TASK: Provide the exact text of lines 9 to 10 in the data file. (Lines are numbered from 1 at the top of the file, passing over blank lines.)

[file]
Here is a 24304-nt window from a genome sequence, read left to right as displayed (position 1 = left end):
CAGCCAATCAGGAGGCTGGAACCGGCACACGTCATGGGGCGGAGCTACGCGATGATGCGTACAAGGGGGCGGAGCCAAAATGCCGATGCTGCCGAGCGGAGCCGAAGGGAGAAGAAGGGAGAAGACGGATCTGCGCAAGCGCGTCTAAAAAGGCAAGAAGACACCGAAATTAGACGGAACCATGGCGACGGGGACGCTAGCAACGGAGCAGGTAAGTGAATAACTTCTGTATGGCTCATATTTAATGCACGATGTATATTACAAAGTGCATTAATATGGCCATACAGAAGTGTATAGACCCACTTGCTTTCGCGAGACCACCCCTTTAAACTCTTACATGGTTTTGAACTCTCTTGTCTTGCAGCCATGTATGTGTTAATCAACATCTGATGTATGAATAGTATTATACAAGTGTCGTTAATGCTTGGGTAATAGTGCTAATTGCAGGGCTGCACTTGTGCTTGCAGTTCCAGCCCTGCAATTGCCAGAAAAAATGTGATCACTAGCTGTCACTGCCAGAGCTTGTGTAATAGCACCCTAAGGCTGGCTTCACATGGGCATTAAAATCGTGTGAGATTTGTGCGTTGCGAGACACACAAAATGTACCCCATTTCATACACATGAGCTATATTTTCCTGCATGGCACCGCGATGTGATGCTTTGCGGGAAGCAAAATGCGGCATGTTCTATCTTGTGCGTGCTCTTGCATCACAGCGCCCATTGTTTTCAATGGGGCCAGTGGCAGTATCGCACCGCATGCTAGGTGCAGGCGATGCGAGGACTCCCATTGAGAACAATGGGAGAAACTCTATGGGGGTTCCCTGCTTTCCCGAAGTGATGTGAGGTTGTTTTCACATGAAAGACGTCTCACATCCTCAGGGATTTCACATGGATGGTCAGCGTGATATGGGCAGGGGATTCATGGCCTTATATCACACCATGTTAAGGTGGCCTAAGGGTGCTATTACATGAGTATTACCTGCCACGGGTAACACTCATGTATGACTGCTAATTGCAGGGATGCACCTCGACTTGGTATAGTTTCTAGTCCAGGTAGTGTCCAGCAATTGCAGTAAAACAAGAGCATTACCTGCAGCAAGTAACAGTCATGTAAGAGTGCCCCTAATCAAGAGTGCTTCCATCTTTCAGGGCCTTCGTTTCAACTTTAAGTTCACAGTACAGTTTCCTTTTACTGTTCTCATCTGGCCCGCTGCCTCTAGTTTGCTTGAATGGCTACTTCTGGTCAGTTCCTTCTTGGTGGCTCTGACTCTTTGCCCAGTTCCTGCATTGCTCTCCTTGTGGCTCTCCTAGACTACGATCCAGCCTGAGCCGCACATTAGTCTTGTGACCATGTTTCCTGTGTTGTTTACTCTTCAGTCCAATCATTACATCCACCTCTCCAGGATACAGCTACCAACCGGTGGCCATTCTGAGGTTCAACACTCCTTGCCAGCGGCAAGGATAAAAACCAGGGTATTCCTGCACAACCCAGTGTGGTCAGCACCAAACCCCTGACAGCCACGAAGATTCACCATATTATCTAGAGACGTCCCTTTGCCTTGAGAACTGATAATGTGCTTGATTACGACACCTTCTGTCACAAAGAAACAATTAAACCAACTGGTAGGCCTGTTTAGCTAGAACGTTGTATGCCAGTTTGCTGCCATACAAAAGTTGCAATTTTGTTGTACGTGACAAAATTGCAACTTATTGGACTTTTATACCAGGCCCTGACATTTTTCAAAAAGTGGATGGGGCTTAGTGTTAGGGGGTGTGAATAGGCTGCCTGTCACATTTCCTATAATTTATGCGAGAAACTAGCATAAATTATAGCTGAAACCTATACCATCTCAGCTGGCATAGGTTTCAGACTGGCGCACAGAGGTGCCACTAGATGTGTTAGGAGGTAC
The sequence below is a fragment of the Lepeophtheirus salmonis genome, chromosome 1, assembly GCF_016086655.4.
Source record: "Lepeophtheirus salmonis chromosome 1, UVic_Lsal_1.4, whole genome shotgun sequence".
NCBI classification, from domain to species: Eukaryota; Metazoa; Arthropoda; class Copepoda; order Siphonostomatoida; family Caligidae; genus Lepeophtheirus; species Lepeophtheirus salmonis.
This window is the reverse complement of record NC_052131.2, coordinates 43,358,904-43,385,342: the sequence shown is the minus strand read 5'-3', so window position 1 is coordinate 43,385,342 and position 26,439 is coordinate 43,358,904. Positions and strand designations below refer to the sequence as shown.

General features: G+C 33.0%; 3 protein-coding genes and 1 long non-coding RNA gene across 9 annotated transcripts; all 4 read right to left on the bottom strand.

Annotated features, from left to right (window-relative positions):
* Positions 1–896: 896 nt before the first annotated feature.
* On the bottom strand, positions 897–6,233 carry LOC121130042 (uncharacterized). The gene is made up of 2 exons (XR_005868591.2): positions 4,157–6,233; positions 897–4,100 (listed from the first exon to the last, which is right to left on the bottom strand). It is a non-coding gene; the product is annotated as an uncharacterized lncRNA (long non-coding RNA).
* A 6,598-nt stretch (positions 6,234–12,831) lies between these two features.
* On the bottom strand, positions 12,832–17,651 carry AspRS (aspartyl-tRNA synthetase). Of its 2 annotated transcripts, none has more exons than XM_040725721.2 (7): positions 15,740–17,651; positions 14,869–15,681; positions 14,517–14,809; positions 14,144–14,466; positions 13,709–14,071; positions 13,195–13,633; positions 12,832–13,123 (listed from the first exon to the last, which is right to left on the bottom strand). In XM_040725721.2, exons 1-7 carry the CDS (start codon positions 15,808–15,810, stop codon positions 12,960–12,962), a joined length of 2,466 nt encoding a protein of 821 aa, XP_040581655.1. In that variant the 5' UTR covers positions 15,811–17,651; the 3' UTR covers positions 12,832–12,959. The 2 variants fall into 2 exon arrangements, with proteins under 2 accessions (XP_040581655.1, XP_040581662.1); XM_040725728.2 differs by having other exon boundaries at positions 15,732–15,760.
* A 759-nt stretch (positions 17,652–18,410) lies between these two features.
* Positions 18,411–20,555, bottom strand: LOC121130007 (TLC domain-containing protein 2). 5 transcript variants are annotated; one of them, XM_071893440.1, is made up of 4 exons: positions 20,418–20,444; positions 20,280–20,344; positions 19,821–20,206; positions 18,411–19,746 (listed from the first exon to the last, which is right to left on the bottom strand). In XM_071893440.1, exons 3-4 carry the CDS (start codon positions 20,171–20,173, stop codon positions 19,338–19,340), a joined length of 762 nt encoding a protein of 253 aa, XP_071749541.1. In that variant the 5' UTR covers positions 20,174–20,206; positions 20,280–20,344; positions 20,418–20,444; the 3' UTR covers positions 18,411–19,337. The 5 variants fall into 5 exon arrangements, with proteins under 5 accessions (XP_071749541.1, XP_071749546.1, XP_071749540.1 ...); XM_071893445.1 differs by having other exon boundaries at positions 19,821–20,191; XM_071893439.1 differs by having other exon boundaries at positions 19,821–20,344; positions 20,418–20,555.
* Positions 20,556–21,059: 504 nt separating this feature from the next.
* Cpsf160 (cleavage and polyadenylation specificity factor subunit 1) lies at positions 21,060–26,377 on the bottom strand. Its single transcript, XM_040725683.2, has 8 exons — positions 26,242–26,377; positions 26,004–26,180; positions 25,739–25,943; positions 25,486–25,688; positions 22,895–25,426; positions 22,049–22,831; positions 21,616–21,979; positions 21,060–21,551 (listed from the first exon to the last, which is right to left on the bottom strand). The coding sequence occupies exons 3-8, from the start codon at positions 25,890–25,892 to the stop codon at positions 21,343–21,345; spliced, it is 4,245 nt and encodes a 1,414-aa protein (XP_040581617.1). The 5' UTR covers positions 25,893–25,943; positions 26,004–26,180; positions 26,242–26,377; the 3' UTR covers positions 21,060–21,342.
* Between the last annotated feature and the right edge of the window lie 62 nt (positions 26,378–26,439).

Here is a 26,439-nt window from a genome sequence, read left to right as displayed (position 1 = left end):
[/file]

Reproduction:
* Positions 1–896: 896 nt before the first annotated feature.
* On the bottom strand, positions 897–6,233 carry LOC121130042 (uncharacterized). The gene is made up of 2 exons (XR_005868591.2): positions 4,157–6,233; positions 897–4,100 (listed from the first exon to the last, which is right to left on the bottom strand). It is a non-coding gene; the product is annotated as an uncharacterized lncRNA (long non-coding RNA).